Pharma Sector Adding Jobs

Sept. 16, 2011
Sector saw an 11% increase last quarter

Of the 11 industry sectors measured by the Manpower Employment Outlook Survey, released on Sept. 15, employers in the pharmaceutical report an 11% increase. This is 4 percentage points stronger than last quarter and represents a considerable 12 percentage point increase year-over-year.

"The pharmaceutical sector continues to perform strongly which is likely to drive job creation and is positive news for job seekers in the sector," commented Krissie Davies, Manpower Ireland Managing Director.

In 2010, the Bureau of Labor Statistics reported that pharmaceutical and medicine manufacturing provided 282,200 wage and salary jobs.

Looking forward this sector represents a growth area for U.S. manufacturing jobs according to The Pharmaceutical Research and Manufacturers of America The group is projecting an 18% growth rate from 2006-2018.

About the Author

Adrienne Selko | Senior Editor

Focus: Workforce, Talent 

Follow Me on Twitter: @ASelkoIW

Bio: Adrienne Selko has written about many topics over the 17 years she has been with the publication and currently focuses on workforce development strategies. Previously Adrienne was in corporate communications at a medical manufacturing company as well as a large regional bank. She is the author of Do I Have to Wear Garlic Around My Neck? which made the Cleveland Plain Dealer's best sellers list. She is also a senior editor at Material Handling & Logistics and EHS Today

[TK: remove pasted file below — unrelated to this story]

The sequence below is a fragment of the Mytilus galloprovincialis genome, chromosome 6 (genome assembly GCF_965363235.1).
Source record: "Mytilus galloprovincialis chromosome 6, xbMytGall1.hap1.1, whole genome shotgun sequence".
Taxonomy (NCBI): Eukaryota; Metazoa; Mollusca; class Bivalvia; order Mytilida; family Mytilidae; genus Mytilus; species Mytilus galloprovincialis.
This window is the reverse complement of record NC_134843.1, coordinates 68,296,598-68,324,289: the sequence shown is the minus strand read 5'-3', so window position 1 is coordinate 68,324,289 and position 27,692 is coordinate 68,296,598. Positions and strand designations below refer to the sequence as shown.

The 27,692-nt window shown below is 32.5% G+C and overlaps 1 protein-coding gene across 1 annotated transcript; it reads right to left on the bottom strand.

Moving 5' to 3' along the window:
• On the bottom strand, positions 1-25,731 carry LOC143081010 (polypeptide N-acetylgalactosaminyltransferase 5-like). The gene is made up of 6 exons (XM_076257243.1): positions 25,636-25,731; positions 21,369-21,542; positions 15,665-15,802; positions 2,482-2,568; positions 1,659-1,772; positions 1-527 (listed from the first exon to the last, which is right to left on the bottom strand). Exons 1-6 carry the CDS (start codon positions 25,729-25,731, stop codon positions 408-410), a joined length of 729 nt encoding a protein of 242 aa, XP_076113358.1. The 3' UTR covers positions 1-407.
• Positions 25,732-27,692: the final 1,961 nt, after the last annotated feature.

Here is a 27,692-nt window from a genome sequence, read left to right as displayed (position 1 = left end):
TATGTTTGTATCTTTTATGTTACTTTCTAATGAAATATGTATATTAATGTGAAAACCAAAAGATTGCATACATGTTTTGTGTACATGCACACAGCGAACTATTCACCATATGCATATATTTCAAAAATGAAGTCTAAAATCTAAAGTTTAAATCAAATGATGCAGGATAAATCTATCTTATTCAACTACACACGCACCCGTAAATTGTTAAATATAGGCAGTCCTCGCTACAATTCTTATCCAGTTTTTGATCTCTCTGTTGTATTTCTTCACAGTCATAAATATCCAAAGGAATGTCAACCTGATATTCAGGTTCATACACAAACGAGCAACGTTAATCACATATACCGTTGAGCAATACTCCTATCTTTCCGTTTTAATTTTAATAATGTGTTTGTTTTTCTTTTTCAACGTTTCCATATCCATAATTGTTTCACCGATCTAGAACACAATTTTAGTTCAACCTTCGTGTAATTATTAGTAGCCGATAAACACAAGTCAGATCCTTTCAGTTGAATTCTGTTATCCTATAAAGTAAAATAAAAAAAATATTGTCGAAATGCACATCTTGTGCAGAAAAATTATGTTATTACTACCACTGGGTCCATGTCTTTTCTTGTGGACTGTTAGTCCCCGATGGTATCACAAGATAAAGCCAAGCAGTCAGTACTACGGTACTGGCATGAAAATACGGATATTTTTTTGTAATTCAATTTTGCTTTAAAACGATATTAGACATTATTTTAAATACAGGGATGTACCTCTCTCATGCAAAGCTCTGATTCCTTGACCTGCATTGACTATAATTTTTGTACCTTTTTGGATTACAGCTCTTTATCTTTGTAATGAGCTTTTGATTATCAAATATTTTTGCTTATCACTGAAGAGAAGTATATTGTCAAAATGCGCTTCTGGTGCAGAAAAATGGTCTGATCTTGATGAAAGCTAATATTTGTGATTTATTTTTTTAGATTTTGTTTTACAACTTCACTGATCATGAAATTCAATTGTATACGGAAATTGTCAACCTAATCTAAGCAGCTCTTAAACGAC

Editorial mission statement: Manufacturing is the enviable position of creating products, processes and policies that solve the world’s problems. When the industry stepped up to manufacture what was necessary to combat the pandemic, it revealed its true nature. My goal is to showcase the sector’s ability to address a broad range of workforce issues including technology, training, diversity & inclusion, with a goal of enticing future generations to join this amazing sector.

Why I find manufacturing interesting: On my first day working for a company that made medical equipment such as MRIs, I toured the plant floor. On every wall was a photo of a person, mostly children. I asked my supervisor why this was the case and he said that the work we do at this company has saved these people’s lives. “We never forget how important our work is and everyone’s contribution to that.” From that moment on I was hooked on manufacturing.

I have talked with many people in this field who have transformed their own career development to assist others. For example, companies are hiring those with disabilities, those previously incarcerated and other talent pools that have been underutilized. I have talked with leaders who have brought out the best in their workforce, as well as employees doing their best work while doing good for the world. 

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